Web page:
Why does the Windows debugger engine show a bunch of hex digits after one of the DLL names?
You’re using the Windows debugger engine, say ntsd or windbg, and some DLLs come with hex digits after their names. What’s up with that?
!GetWidgetName: 00007ffe`7d0e2f50 488bc4 mov rax,rsp 00007ffe`7d0e2f53 48895808 mov qword ptr [rax+8],rbx 00007ffe`7d0e2f57 48896810 mov qword ptr [rax+10h],rbp 00007ffe`7d0e2f5b 48897018 mov qword ptr [rax+18h],rsi 00007ffe`7d0e2f5f 48897820 mov qword ptr [rax+20h],rdi 00007ffe`7d0e2f63 4156 push r14 00007ffe`7d0e2f65 4883ec20 sub rsp,20h 00007ffe`7d0e2f69 33db xor ebx,ebx
If you look more closely, you’ll see the reason:
0:001> lm start end module name 00007ff6`a3b30000 00007ff6`a3c70000(deferred) 00007ffe`75730000 00007ffe`759cb000 COMCTL32 (deferred) 00007ffe`7d0fa000 (deferred) 00007ffe`96110000 00007ffe`962b0000 USER32 (deferred) 00007ffe`962b0000 00007ffe`9636d000 KERNEL32 (deferred) 00007ffe`96380000 00007ffe`966d6000 combase (deferred) ...
There are two modules named
contoso loaded into the same program. The first one gets its name the normal way, since it got there first. The second one sees that its name is already taken, so it generates a unique name by appending the module’s base address.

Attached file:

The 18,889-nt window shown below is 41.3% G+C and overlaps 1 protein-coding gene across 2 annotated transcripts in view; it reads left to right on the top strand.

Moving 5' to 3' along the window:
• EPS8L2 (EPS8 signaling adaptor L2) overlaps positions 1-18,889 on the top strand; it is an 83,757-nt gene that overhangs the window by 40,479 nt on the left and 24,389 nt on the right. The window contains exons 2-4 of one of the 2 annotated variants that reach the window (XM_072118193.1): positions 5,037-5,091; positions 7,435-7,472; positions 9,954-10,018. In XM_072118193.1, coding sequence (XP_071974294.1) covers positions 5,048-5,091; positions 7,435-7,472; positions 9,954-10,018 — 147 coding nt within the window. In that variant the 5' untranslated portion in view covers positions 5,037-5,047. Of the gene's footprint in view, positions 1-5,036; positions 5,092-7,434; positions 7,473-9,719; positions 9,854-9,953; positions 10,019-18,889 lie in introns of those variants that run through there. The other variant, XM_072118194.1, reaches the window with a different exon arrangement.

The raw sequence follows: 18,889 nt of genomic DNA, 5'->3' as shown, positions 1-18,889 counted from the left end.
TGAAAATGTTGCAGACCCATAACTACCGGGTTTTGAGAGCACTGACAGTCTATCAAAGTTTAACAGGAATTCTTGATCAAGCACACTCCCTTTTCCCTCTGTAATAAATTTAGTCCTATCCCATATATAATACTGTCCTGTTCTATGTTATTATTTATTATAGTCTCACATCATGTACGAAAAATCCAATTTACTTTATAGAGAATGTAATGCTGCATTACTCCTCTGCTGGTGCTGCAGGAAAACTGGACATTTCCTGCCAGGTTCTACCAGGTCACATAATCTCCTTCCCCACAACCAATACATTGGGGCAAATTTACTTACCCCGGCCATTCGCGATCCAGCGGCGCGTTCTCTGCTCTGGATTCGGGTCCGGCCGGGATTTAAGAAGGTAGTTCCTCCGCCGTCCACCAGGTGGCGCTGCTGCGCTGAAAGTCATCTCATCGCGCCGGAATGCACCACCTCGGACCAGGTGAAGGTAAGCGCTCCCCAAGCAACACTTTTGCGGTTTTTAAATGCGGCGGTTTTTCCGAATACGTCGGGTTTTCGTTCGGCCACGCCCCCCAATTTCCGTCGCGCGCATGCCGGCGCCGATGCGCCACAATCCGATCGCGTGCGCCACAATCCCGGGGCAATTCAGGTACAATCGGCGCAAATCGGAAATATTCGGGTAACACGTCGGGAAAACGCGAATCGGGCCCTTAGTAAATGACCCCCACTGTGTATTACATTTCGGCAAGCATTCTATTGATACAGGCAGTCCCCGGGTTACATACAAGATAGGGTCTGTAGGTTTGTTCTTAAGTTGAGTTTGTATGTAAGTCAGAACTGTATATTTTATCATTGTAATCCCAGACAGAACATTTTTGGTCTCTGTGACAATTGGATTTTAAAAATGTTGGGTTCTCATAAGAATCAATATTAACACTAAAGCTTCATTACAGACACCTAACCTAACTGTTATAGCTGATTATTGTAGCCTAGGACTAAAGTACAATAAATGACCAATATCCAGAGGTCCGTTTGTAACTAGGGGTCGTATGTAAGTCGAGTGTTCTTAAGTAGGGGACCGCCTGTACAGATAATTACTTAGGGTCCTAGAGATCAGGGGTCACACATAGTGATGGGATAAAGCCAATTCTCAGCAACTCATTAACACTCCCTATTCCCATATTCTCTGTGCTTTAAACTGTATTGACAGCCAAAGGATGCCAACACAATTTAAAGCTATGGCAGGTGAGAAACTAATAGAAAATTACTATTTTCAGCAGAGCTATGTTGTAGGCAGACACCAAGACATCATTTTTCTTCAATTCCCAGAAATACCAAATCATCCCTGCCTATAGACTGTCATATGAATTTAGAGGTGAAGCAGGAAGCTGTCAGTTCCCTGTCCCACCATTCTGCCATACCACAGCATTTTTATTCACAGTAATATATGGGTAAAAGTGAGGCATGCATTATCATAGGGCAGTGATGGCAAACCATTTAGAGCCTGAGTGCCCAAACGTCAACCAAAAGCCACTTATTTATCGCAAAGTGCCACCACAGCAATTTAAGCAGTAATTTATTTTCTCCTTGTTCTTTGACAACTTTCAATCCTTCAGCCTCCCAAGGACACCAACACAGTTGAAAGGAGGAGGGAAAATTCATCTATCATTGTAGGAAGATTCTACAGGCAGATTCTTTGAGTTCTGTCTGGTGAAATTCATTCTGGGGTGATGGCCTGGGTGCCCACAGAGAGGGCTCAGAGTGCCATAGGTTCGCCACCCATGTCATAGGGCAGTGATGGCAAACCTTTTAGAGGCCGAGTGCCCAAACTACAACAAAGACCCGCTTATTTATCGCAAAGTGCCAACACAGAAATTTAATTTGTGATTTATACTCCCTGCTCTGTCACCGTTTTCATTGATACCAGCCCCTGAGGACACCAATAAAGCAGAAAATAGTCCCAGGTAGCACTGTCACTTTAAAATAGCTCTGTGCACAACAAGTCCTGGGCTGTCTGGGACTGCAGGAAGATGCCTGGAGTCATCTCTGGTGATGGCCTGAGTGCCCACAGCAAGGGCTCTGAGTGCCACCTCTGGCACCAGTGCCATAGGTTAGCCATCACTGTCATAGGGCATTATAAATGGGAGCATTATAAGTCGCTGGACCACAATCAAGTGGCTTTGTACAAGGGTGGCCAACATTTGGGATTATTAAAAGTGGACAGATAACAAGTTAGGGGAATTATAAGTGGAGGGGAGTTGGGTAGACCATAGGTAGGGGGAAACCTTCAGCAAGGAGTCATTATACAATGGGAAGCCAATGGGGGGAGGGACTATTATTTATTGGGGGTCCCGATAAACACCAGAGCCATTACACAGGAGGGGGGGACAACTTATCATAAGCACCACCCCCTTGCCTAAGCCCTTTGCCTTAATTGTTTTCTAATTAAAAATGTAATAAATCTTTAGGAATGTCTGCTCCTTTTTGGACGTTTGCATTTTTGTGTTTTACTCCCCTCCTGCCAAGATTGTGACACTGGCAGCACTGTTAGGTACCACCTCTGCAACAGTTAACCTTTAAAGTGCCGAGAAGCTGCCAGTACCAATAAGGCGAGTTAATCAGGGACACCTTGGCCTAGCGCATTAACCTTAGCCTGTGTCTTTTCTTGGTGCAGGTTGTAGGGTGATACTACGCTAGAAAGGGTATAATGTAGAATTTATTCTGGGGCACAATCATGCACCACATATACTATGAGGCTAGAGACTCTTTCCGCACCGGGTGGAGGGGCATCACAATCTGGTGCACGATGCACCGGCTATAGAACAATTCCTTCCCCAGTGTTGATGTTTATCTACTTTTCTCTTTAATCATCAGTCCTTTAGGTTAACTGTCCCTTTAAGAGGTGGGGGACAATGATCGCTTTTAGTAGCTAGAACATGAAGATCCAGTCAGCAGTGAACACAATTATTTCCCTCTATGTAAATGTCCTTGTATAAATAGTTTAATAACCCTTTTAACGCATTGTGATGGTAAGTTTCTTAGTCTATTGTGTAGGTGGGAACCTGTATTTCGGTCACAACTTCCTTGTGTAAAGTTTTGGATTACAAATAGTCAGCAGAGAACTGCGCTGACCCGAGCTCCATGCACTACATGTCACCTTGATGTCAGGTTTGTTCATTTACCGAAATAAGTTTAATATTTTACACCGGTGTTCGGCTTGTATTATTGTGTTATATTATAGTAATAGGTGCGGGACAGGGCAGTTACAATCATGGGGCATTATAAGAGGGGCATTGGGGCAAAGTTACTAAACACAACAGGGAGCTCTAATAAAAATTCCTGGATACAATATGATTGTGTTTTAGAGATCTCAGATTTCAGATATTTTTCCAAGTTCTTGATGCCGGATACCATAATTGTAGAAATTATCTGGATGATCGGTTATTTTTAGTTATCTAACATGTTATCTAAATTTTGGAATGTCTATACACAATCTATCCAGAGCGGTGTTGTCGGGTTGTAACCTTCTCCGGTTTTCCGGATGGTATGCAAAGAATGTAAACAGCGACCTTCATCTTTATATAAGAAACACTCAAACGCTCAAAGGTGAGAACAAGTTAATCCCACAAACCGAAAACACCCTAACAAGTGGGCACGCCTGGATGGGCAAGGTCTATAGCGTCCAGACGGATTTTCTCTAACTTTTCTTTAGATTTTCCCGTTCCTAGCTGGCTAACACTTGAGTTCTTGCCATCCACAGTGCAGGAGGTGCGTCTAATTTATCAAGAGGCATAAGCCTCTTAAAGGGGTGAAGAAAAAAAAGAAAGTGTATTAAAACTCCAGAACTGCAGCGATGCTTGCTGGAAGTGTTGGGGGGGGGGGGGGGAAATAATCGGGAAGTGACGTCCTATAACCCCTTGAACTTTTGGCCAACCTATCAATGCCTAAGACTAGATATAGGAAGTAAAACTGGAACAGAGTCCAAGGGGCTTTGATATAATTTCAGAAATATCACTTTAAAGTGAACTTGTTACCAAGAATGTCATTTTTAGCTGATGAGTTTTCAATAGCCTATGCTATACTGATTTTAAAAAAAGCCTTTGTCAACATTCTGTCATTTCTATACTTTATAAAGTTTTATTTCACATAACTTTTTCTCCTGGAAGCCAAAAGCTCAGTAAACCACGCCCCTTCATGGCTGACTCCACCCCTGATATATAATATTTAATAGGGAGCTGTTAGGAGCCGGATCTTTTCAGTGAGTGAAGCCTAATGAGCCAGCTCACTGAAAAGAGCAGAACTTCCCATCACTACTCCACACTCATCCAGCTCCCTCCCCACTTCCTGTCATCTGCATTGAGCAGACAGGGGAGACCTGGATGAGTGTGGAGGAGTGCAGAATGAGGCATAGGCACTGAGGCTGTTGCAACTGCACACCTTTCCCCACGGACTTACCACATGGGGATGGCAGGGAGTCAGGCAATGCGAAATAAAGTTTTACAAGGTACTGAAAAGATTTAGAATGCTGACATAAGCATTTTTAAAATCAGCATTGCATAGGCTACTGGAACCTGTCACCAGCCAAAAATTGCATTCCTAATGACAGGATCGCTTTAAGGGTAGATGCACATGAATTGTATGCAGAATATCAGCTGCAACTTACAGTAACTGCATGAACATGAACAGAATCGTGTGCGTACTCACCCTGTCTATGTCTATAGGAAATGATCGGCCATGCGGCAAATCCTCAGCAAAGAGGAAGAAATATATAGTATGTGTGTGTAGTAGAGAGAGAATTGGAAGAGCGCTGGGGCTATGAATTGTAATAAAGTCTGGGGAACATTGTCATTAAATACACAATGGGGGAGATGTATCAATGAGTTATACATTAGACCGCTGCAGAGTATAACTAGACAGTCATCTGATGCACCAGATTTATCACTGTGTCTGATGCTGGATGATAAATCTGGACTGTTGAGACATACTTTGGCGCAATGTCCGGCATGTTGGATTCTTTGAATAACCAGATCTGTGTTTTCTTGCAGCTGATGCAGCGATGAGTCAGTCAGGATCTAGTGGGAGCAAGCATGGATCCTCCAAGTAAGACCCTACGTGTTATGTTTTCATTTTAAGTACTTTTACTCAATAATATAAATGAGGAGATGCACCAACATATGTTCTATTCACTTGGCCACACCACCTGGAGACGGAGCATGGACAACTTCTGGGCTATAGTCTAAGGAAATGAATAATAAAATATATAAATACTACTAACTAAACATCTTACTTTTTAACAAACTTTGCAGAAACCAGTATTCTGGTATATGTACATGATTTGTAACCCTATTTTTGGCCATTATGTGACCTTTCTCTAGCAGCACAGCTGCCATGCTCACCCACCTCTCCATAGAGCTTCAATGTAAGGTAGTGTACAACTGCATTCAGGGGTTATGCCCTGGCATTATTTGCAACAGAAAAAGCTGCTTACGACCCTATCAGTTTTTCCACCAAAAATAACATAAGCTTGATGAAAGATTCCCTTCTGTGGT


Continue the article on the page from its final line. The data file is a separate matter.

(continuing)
This name conflict can occur because you have two DLLs with the same name but in different directories. Or it could be a conflict between two modules with the same base name but different extensions. (Sometimes, the debugger disambiguates by appending the extension. I’m not quite sure what the algorithm is.)
Bonus chatter: How did I know this? Did I read the debugger source code? Nope, I just figured it out by direct observation. “Why would the debugger have to add a bunch of extra information to the module name? Maybe because the module name isn’t unique.” It’s like asking, “When Bob goes to some classes, people call him ‘Bob S.’ instead of just Bob. But the other students still go by just their first names.” One thing you might guess is, “Maybe there are two students named Bob in those classes.”